Marsella, S., Gratch, J.: EMA: A Computational Model of Appraisal Dynamics. In: Agent Construction and Emotions, Vienna, Austria (2006)Google Scholar
  11. 11.
    Seif El-Nasr, M., Ioerger, T., Yen, J.: FLAME - Fuzzy Logic Adaptive Model of Emotions. In: Autonomous Agents and Multi-Agent Systems, vol. 3, pp. 219–257 (2000)Google Scholar
  12. 12.
    Ekman, P.: Darwin and Facial expression: a Centry of Research in Review. New York Academic Press, New York City (1973)Google Scholar
  13. 13.
    Wallbott, H.G., Scherer, K.R.: Cues and Channels in emotion recognition. Journal of Personality and Social Psychology 51, 690–699 (1986)CrossRefGoogle Scholar
  14. 14.
    Amaya, K., Bruderlin, A., Calvert, T.: Emotion From Motion. In: Proceedings of the conference on Graphics interface (1996)Google Scholar
  15. 15.
    Loyall, B., Bates, J.: Personality Rich Believable Agents that Use Language. In: International Conference on Autonomous Agents (1997)Google Scholar
  16. 16.
    Loyall, B.: Believable Agents. Computer Science Department, Carnegie Mellon University, Pittsburgh (1997)Google Scholar
  17. 17.
    Mateas, M., Stern, A.: A Behavior Language: Joint Action and Behavioral Idioms. In: Prendinger, H., Ishizuka, M. (eds.) Life-like Characters. Tools, Affective Functions and Applications. Springer, Heidelberg (2004)Google Scholar
  18. 18.
    Elliot, C., Rickel, J., Lester, J.: Lifelike Pedagogical Agents and Affective Computing: An Exploratory Synthesis. Artificial Intelligence Today, 195–211 (1999)Google Scholar
  19. 19.
    Andre, E., Martin, K., Gebhard, P., Allen, S., Rist, T.: Exploiting Models of Personality and Emotions to Control the Behavior of Animated Interactive Agents. In: Agents 2000 Workshop (2000)Google Scholar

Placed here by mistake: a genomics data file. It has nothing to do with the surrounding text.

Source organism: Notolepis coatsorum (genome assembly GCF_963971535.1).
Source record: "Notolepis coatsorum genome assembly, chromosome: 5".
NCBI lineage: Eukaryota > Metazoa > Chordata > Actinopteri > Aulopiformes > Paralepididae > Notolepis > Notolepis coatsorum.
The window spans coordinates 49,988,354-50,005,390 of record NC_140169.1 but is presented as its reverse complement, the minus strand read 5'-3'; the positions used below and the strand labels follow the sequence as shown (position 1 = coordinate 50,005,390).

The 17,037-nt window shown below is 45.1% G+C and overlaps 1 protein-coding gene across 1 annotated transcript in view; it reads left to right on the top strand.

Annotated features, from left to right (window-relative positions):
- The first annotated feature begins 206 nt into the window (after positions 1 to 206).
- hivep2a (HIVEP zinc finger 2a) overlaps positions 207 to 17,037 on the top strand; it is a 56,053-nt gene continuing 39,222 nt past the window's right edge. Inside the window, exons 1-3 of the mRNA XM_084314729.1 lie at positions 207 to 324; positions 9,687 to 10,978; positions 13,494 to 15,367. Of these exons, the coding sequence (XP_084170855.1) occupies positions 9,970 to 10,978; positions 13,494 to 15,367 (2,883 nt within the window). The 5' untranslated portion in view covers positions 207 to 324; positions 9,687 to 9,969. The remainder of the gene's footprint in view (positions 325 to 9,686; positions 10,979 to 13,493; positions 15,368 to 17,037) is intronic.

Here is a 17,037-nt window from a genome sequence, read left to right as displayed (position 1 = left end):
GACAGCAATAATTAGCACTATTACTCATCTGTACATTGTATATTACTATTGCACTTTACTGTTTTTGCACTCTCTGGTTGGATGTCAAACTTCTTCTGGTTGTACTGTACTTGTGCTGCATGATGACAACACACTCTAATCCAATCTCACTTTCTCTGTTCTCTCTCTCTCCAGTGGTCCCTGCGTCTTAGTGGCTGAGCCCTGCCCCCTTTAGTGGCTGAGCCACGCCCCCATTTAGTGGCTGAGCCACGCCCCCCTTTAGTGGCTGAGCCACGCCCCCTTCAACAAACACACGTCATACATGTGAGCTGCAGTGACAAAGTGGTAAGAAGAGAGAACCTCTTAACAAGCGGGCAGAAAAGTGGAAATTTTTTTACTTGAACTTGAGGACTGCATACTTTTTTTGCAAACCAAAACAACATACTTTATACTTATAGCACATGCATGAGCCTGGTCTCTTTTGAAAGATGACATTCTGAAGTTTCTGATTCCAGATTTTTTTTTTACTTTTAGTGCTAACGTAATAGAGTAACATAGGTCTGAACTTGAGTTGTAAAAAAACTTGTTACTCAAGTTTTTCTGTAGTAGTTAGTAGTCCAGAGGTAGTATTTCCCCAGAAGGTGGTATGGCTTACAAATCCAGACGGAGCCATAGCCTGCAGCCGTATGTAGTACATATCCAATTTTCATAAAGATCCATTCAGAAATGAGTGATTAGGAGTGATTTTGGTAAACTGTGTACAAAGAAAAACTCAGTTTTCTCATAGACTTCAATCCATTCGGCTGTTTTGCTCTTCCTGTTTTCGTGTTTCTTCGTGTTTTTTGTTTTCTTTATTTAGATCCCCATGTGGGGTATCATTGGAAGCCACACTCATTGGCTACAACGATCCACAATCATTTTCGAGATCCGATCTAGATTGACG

20. 20.
    Perlin, K.: Building Virtual Actors Who Can Really Act. In: Balet, O., Subsol, G., Torguet, P. (eds.) ICVS 2003. LNCS, vol. 2897, pp. 127–134. Springer, Heidelberg (2003)CrossRefGoogle Scholar
  21. 21.
    Perlin, K.: Better acting in computer games: the use of procedural methods. Computers and Graphics 26 (2002)Google Scholar
  22. 22.
    Davies, E.: Beyond Dance: Laban’s Legacy of Movement Analysis. Routledge (2006)Google Scholar
  23. 23.
    Marsella, S., Carnicke, S., Gratch, J., Okhmatovskaia, A., Rizzo, A.: An exploration of Delsarte’s structural acting system. In: 6th International Conference on Intelligent Virtual Agents (2006)Google Scholar
  24. 24.
    Zorn, J.W.: The Essential Delsarte. Scarecrow press, Metuchen (1968)Google Scholar
  25. 25.
    Harger, B.: Entertaining AI: Using Rules from Improvisational Acting to Create Unscripted Emotional Impact. In: Game Developers Conference (2008)Google Scholar
  26. 26.
    Harger, B.: Workshop on Improvisational Acting. In: AAAI Symposium on Intelligent Narrative Technologies (2007)Google Scholar
  27. 27.
    Johnstone, K.: Impro: Improvisation and the Theatre. Theatre Art Books (1987)Google Scholar
  28. 28.
    Johnstone, K.: Impro for Storytellers. Theatre Arts Books (1999)Google Scholar
  29. 29.
    Stanislavski: An Actor Prepares. Theatre Arts Books, New York (1936)Google Scholar
  30. 30.
    Stanislavski: Building a Character. Theatre Arts Books, New York (1949)Google Scholar

Copyright information

© Springer-Verlag Berlin Heidelberg 2008

Authors and Affiliations

  • Magy Seif El-Nasr
    • 1
  • Huaxin Wei
    • 1
  1. 1.School of Interactive Arts and TechnologySimon Fraser UniversitySurreyCanada

Personalised recommendations